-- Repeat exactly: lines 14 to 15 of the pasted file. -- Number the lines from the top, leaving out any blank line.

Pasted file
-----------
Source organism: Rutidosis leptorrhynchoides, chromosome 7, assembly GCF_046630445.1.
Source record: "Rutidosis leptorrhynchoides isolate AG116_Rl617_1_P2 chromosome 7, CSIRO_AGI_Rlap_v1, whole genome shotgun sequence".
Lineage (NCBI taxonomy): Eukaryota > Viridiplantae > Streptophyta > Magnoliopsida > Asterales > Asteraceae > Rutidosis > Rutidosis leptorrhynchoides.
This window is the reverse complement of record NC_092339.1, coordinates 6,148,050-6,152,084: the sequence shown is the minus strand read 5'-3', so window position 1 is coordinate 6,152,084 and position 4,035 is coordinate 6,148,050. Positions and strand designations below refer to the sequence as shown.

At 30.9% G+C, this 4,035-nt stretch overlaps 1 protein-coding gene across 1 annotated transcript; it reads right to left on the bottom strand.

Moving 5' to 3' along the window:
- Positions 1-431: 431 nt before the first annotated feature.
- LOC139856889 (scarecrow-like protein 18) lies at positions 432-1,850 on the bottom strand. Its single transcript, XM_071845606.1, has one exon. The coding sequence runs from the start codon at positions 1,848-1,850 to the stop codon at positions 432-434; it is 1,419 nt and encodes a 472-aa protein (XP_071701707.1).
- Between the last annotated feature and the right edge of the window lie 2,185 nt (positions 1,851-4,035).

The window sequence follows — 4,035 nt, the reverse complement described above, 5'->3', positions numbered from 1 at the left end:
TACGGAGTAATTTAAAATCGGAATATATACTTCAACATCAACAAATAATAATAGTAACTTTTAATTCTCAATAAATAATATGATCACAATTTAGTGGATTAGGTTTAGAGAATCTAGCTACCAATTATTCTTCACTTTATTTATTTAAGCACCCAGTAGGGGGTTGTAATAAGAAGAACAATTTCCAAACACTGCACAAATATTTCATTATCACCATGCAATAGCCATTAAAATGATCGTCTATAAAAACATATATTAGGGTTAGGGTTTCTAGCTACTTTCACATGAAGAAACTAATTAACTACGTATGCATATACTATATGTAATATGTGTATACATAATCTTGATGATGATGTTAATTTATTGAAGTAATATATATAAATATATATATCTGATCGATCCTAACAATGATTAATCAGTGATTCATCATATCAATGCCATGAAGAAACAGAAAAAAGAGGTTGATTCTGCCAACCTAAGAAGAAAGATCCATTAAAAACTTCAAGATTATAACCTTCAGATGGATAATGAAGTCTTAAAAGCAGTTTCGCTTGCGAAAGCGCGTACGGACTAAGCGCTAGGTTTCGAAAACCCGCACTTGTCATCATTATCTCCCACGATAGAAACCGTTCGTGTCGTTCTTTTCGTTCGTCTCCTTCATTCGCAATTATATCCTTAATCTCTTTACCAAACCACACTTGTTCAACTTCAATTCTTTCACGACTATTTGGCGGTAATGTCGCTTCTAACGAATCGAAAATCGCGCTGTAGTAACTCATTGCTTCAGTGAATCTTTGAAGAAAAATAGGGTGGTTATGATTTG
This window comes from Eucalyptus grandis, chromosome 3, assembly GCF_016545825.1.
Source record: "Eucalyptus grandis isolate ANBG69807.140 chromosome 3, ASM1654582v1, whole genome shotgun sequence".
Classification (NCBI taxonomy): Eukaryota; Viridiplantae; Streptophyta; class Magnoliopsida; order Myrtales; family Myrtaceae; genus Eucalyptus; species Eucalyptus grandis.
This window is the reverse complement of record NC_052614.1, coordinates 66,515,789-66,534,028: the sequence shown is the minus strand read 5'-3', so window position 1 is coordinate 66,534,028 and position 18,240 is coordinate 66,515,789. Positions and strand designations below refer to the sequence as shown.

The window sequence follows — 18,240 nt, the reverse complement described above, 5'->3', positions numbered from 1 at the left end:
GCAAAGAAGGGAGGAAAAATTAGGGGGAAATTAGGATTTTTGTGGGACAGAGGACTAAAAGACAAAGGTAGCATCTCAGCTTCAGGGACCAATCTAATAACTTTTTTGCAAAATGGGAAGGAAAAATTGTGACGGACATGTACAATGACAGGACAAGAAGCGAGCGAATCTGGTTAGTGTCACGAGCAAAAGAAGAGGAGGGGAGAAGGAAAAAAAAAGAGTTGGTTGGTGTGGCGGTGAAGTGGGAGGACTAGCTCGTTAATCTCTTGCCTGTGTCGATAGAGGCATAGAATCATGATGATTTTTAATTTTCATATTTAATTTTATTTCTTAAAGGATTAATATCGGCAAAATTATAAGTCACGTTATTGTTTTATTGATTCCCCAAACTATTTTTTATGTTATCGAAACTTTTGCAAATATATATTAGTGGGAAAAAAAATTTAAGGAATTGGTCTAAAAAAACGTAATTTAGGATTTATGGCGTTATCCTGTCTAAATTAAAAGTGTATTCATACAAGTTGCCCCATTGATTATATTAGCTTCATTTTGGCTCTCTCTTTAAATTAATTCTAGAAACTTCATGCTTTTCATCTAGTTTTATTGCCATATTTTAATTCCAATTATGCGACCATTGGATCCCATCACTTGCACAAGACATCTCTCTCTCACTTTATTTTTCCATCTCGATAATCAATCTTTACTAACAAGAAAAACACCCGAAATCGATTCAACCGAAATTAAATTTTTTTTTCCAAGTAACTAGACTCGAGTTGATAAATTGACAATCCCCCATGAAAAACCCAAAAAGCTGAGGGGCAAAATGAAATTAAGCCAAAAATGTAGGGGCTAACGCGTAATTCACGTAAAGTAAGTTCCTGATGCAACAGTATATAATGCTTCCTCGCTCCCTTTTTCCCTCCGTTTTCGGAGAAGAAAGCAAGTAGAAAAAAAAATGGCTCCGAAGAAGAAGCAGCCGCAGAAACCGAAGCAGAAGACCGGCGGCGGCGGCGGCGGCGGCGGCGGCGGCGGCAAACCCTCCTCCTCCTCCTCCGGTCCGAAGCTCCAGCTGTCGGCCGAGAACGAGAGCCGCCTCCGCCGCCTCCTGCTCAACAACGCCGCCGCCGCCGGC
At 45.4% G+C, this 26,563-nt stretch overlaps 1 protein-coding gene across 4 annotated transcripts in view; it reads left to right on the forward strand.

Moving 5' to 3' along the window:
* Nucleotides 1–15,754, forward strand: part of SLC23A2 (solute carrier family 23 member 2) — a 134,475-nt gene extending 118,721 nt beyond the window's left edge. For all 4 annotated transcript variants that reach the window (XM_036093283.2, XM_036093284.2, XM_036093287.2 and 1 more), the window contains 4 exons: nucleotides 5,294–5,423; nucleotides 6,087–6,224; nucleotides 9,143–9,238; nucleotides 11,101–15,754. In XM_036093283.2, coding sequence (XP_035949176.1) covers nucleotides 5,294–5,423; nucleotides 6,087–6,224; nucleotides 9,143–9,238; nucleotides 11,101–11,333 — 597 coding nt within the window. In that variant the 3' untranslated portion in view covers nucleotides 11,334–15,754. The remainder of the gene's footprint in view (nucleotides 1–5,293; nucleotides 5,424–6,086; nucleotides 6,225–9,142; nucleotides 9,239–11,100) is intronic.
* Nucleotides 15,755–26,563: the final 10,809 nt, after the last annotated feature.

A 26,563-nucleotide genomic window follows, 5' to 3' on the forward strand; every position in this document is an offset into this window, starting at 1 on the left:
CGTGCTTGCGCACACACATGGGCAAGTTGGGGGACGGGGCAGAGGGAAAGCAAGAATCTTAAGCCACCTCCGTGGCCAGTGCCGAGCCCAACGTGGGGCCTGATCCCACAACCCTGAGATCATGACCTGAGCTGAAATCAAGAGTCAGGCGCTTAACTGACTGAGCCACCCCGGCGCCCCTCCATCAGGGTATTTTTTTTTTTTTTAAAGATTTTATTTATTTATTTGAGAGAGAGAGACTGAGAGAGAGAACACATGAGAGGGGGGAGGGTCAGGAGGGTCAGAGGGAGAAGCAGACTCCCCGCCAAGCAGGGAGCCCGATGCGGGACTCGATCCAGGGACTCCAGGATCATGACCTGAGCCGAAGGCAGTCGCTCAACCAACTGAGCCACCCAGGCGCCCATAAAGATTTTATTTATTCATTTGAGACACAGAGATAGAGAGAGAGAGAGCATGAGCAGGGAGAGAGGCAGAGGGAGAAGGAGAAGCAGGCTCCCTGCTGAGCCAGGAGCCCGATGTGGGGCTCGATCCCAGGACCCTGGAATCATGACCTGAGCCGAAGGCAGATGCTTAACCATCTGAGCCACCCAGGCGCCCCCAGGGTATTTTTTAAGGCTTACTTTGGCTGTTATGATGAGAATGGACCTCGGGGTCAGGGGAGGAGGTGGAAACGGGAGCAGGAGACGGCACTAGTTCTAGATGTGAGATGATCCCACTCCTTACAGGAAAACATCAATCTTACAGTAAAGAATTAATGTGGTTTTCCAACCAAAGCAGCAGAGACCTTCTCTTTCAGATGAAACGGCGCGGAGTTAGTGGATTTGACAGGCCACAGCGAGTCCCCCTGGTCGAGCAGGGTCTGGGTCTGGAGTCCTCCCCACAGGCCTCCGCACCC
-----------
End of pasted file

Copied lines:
Classification (NCBI taxonomy): Eukaryota; Viridiplantae; Streptophyta; class Magnoliopsida; order Myrtales; family Myrtaceae; genus Eucalyptus; species Eucalyptus grandis.
This window is the reverse complement of record NC_052614.1, coordinates 66,515,789-66,534,028: the sequence shown is the minus strand read 5'-3', so window position 1 is coordinate 66,534,028 and position 18,240 is coordinate 66,515,789. Positions and strand designations below refer to the sequence as shown.